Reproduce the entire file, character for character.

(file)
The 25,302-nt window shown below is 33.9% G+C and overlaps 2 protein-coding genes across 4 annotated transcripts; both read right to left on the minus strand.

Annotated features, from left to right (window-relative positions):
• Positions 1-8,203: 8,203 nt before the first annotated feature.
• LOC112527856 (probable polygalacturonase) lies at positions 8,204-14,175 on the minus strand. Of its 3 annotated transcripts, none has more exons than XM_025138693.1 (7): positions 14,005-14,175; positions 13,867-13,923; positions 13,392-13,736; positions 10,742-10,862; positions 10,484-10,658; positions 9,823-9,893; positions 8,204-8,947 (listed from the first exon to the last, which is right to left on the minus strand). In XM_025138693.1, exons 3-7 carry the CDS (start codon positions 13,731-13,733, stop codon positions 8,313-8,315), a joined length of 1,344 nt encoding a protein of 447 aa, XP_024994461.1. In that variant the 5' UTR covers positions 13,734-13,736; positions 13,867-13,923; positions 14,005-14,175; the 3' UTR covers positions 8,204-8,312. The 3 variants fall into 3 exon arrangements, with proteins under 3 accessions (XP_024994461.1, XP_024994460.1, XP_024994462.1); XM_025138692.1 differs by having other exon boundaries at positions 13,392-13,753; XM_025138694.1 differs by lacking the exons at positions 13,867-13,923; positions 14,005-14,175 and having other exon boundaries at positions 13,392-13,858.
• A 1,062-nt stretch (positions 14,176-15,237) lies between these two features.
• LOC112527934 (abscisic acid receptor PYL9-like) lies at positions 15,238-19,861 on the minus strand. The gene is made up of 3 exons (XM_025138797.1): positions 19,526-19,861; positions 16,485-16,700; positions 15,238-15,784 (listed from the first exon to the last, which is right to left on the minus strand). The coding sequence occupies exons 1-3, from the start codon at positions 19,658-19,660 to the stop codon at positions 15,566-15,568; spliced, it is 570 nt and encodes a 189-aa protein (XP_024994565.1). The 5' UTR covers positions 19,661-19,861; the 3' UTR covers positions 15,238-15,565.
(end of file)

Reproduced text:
The 25,302-nt window shown below is 33.9% G+C and overlaps 2 protein-coding genes across 4 annotated transcripts; both read right to left on the minus strand.

Annotated features, from left to right (window-relative positions):
• Positions 1-8,203: 8,203 nt before the first annotated feature.
• LOC112527856 (probable polygalacturonase) lies at positions 8,204-14,175 on the minus strand. Of its 3 annotated transcripts, none has more exons than XM_025138693.1 (7): positions 14,005-14,175; positions 13,867-13,923; positions 13,392-13,736; positions 10,742-10,862; positions 10,484-10,658; positions 9,823-9,893; positions 8,204-8,947 (listed from the first exon to the last, which is right to left on the minus strand). In XM_025138693.1, exons 3-7 carry the CDS (start codon positions 13,731-13,733, stop codon positions 8,313-8,315), a joined length of 1,344 nt encoding a protein of 447 aa, XP_024994461.1. In that variant the 5' UTR covers positions 13,734-13,736; positions 13,867-13,923; positions 14,005-14,175; the 3' UTR covers positions 8,204-8,312. The 3 variants fall into 3 exon arrangements, with proteins under 3 accessions (XP_024994461.1, XP_024994460.1, XP_024994462.1); XM_025138692.1 differs by having other exon boundaries at positions 13,392-13,753; XM_025138694.1 differs by lacking the exons at positions 13,867-13,923; positions 14,005-14,175 and having other exon boundaries at positions 13,392-13,858.
• A 1,062-nt stretch (positions 14,176-15,237) lies between these two features.
• LOC112527934 (abscisic acid receptor PYL9-like) lies at positions 15,238-19,861 on the minus strand. The gene is made up of 3 exons (XM_025138797.1): positions 19,526-19,861; positions 16,485-16,700; positions 15,238-15,784 (listed from the first exon to the last, which is right to left on the minus strand). The coding sequence occupies exons 1-3, from the start codon at positions 19,658-19,660 to the stop codon at positions 15,566-15,568; spliced, it is 570 nt and encodes a 189-aa protein (XP_024994565.1). The 5' UTR covers positions 19,661-19,861; the 3' UTR covers positions 15,238-15,565.